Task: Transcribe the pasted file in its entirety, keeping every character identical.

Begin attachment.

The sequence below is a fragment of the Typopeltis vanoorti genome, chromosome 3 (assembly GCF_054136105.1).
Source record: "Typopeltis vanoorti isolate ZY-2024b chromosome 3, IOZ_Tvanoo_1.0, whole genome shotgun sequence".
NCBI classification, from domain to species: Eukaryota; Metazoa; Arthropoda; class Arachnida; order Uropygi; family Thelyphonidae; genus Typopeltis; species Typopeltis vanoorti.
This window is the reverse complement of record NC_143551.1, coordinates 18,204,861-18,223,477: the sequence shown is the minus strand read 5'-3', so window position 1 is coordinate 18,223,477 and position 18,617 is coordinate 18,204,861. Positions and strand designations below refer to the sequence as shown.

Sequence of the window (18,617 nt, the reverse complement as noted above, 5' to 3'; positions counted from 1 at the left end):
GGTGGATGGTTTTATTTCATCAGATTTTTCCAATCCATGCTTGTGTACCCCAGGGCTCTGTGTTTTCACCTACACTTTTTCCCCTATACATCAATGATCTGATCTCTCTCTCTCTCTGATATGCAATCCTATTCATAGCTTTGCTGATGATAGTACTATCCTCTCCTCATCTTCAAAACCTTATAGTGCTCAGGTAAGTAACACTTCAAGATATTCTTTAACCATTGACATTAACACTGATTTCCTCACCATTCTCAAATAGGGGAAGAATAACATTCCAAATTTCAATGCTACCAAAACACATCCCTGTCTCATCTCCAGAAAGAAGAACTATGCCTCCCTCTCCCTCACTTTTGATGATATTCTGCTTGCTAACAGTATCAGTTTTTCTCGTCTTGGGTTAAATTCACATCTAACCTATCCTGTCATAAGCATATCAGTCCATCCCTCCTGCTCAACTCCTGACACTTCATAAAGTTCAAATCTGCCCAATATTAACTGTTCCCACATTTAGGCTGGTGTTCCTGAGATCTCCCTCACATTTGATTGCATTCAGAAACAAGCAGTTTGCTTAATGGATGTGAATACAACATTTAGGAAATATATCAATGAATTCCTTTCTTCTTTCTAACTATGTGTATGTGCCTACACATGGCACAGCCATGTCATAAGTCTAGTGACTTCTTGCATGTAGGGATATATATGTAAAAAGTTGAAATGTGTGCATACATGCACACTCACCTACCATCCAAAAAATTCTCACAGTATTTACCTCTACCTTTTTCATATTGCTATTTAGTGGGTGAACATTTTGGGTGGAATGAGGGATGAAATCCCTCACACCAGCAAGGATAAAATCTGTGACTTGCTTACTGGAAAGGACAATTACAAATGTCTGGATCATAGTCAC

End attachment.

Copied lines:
The sequence below is a fragment of the Typopeltis vanoorti genome, chromosome 3 (assembly GCF_054136105.1).
Source record: "Typopeltis vanoorti isolate ZY-2024b chromosome 3, IOZ_Tvanoo_1.0, whole genome shotgun sequence".
NCBI classification, from domain to species: Eukaryota; Metazoa; Arthropoda; class Arachnida; order Uropygi; family Thelyphonidae; genus Typopeltis; species Typopeltis vanoorti.
This window is the reverse complement of record NC_143551.1, coordinates 18,204,861-18,223,477: the sequence shown is the minus strand read 5'-3', so window position 1 is coordinate 18,223,477 and position 18,617 is coordinate 18,204,861. Positions and strand designations below refer to the sequence as shown.

Sequence of the window (18,617 nt, the reverse complement as noted above, 5' to 3'; positions counted from 1 at the left end):
GGTGGATGGTTTTATTTCATCAGATTTTTCCAATCCATGCTTGTGTACCCCAGGGCTCTGTGTTTTCACCTACACTTTTTCCCCTATACATCAATGATCTGATCTCTCTCTCTCTCTGATATGCAATCCTATTCATAGCTTTGCTGATGATAGTACTATCCTCTCCTCATCTTCAAAACCTTATAGTGCTCAGGTAAGTAACACTTCAAGATATTCTTTAACCATTGACATTAACACTGATTTCCTCACCATTCTCAAATAGGGGAAGAATAACATTCCAAATTTCAATGCTACCAAAACACATCCCTGTCTCATCTCCAGAAAGAAGAACTATGCCTCCCTCTCCCTCACTTTTGATGATATTCTGCTTGCTAACAGTATCAGTTTTTCTCGTCTTGGGTTAAATTCACATCTAACCTATCCTGTCATAAGCATATCAGTCCATCCCTCCTGCTCAACTCCTGACACTTCATAAAGTTCAAATCTGCCCAATATTAACTGTTCCCACATTTAGGCTGGTGTTCCTGAGATCTCCCTCACATTTGATTGCATTCAGAAACAAGCAGTTTGCTTAATGGATGTGAATACAACATTTAGGAAATATATCAATGAATTCCTTTCTTCTTTCTAACTATGTGTATGTGCCTACACATGGCACAGCCATGTCATAAGTCTAGTGACTTCTTGCATGTAGGGATATATATGTAAAAAGTTGAAATGTGTGCATACATGCACACTCACCTACCATCCAAAAAATTCTCACAGTATTTACCTCTACCTTTTTCATATTGCTATTTAGTGGGTGAACATTTTGGGTGGAATGAGGGATGAAATCCCTCACACCAGCAAGGATAAAATCTGTGACTTGCTTACTGGAAAGGACAATTACAAATGTCTGGATCATAGTCAC